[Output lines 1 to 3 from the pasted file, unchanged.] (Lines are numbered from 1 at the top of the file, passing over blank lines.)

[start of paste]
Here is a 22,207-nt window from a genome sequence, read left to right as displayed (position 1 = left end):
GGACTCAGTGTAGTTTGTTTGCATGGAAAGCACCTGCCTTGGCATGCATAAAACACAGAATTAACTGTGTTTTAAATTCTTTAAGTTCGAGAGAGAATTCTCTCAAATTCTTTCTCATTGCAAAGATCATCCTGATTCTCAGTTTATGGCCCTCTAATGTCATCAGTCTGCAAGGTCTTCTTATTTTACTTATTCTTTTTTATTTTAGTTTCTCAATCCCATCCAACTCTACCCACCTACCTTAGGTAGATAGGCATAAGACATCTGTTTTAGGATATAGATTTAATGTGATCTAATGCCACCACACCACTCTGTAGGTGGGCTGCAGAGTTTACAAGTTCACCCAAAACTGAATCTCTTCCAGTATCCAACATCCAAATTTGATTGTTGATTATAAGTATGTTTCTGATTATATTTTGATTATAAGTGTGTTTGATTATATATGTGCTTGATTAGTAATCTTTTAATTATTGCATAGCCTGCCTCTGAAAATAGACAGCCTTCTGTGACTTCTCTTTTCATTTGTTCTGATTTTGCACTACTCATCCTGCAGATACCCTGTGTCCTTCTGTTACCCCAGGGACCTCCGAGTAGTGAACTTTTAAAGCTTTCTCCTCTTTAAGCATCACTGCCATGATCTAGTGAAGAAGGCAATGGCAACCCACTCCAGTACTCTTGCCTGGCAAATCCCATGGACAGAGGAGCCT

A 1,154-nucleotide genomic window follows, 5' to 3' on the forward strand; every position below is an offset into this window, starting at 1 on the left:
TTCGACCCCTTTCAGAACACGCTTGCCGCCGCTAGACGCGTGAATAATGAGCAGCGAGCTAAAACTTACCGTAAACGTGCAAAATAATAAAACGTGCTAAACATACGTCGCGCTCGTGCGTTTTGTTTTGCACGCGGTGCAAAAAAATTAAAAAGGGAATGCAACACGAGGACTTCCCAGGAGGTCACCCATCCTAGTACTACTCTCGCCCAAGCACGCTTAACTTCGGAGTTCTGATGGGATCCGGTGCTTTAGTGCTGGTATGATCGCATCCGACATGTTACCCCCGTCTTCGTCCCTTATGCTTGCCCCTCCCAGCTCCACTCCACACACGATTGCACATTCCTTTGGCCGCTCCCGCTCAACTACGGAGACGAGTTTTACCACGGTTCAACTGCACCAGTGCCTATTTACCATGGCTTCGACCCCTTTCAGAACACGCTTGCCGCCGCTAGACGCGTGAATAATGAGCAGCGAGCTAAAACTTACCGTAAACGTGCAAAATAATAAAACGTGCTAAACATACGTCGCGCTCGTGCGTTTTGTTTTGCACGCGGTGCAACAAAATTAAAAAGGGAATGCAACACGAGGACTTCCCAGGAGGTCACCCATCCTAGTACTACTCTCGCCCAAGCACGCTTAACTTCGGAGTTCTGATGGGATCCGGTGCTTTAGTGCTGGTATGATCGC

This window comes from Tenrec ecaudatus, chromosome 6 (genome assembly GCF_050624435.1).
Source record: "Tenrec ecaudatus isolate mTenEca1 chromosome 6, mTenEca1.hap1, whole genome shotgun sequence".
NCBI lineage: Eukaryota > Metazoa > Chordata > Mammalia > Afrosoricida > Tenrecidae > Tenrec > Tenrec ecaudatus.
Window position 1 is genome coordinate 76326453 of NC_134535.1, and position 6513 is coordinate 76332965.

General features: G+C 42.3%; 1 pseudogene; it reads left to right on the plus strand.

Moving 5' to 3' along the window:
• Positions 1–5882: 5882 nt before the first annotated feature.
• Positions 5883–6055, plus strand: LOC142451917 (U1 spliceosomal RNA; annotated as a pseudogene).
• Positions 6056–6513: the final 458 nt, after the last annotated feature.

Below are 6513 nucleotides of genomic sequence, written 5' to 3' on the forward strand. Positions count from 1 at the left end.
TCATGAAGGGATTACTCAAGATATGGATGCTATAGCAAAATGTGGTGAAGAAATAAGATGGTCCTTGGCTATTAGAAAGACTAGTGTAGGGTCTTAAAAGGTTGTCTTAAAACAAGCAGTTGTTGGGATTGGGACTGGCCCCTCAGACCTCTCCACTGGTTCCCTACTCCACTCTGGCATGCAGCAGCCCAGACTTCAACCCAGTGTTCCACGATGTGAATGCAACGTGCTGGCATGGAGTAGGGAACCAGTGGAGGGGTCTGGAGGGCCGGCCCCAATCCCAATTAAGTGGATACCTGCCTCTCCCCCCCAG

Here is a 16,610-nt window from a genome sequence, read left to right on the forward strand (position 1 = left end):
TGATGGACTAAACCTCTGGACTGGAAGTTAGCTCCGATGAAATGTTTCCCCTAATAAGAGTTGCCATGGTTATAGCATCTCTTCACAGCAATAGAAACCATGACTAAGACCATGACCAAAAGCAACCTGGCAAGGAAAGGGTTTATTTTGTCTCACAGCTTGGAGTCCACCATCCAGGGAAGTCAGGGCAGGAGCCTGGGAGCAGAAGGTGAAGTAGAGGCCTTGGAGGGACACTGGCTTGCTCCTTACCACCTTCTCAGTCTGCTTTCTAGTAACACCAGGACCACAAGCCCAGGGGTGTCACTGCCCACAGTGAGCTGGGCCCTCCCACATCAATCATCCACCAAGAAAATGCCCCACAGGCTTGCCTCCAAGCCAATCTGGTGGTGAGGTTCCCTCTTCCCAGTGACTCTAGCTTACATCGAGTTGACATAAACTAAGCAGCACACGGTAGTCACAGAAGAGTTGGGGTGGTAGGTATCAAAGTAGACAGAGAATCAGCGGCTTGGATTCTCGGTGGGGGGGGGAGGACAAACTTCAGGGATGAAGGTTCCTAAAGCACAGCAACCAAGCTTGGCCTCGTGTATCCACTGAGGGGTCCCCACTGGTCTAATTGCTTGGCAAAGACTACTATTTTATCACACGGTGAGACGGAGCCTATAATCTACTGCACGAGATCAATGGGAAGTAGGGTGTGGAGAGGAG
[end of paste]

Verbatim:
Here is a 22,207-nt window from a genome sequence, read left to right as displayed (position 1 = left end):
GGACTCAGTGTAGTTTGTTTGCATGGAAAGCACCTGCCTTGGCATGCATAAAACACAGAATTAACTGTGTTTTAAATTCTTTAAGTTCGAGAGAGAATTCTCTCAAATTCTTTCTCATTGCAAAGATCATCCTGATTCTCAGTTTATGGCCCTCTAATGTCATCAGTCTGCAAGGTCTTCTTATTTTACTTATTCTTTTTTATTTTAGTTTCTCAATCCCATCCAACTCTACCCACCTACCTTAGGTAGATAGGCATAAGACATCTGTTTTAGGATATAGATTTAATGTGATCTAATGCCACCACACCACTCTGTAGGTGGGCTGCAGAGTTTACAAGTTCACCCAAAACTGAATCTCTTCCAGTATCCAACATCCAAATTTGATTGTTGATTATAAGTATGTTTCTGATTATATTTTGATTATAAGTGTGTTTGATTATATATGTGCTTGATTAGTAATCTTTTAATTATTGCATAGCCTGCCTCTGAAAATAGACAGCCTTCTGTGACTTCTCTTTTCATTTGTTCTGATTTTGCACTACTCATCCTGCAGATACCCTGTGTCCTTCTGTTACCCCAGGGACCTCCGAGTAGTGAACTTTTAAAGCTTTCTCCTCTTTAAGCATCACTGCCATGATCTAGTGAAGAAGGCAATGGCAACCCACTCCAGTACTCTTGCCTGGCAAATCCCATGGACAGAGGAGCCT

A 1,154-nucleotide genomic window follows, 5' to 3' on the forward strand; every position below is an offset into this window, starting at 1 on the left: